Wstęp: Rak pęcherzykowy tarczycy (FTC) jest nowotworem którego podłoże molekularne jest mało zbadane. W podjętej analizie transkryptomu oceniono możliwość dyskryminacji raka i gruczolaka pęcherzykowego tarczycy (FTA) na podstawie badań profilu ekspresji genów metodą tzw. nienadzorowaną (tzn. na podstawie dominujących źródeł zmienności). Analizę tę prowadzono by sprawdzić czy złośliwość guza jest rzeczywiście czynnikiem dominującym dla profilu ekspresji genów w nowotworach pęcherzykowych.
Materiał i metody: Podstawowy zbiór guzów pęcherzykowych obejmował 52 próbki (27 FTC i 25 FTA), z których wyizolowano całkowity RNA i poddano badaniu na mikromacierzach HG-U133 Plus 2.0. Otrzymany zbiór normalizowano za pomocą RMA i GC-RMA. Identyfikacji głównych źródeł zmienności dokonano metodą analizy głównych składowych (PCA).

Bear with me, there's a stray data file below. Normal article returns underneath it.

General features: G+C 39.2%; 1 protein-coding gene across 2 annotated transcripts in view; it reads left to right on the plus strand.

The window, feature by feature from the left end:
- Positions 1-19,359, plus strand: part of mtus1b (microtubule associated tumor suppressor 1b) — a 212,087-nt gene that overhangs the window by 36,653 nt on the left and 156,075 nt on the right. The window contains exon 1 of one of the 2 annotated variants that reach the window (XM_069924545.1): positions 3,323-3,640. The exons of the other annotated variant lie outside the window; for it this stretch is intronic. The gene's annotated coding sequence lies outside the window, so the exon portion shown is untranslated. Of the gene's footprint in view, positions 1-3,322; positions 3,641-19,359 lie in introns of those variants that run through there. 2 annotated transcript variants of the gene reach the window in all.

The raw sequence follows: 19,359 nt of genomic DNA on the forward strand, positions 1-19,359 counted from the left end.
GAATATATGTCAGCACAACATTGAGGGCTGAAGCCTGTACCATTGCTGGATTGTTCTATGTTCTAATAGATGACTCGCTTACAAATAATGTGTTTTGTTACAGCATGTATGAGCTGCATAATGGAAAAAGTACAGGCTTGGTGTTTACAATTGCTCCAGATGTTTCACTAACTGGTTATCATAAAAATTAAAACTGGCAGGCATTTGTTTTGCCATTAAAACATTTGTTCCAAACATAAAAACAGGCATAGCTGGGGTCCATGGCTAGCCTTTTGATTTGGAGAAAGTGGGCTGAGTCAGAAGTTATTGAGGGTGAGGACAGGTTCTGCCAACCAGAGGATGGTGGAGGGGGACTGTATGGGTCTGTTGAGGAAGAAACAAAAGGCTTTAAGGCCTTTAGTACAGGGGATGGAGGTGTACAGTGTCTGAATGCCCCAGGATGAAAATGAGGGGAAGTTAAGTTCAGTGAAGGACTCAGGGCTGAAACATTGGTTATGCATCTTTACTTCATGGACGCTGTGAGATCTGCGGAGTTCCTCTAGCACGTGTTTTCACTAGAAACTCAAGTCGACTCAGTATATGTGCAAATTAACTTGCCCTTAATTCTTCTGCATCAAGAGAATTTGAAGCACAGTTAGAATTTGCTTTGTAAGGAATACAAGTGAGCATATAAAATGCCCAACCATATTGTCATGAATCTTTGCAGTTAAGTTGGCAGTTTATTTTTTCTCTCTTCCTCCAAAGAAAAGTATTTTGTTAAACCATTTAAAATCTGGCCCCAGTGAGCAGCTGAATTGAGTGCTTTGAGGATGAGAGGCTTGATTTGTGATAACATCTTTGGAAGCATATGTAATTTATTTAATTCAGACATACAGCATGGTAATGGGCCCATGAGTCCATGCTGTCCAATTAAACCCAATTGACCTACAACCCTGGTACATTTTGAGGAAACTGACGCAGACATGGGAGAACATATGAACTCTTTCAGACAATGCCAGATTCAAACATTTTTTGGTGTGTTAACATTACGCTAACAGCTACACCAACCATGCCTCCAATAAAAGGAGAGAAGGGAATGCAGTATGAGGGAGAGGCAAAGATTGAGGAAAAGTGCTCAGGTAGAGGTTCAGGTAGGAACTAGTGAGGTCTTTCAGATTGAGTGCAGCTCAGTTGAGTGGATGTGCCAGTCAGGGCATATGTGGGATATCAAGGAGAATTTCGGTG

Wyniki: Analizę funkcji biologicznej genów przeprowadzono dla pierwszych 6 składowych głównych. Geny skorelowane z pierwszą składową pozwalały wyodrębnić 2 klastry próbek: jeden złożony głównie z gruczolaków, z wysoką ekspresją między innymi transkryptów tarczycowo-swoistych, drugi zaś, zawierający większość raków, wykazywał zwiększoną, ale heterogenną ekspresję genów związanych z odpowiedzią immunologiczną, a obniżoną ekspresję genów tarczycowych. Geny odpowiedzi immunologicznej stwierdzono wśród transkryptów skorelowanych przebiegiem pierwszej, trzeciej i szóstej głównej składowej; w istotny sposób wpływały one na rozróżnienie między FTC i FTA.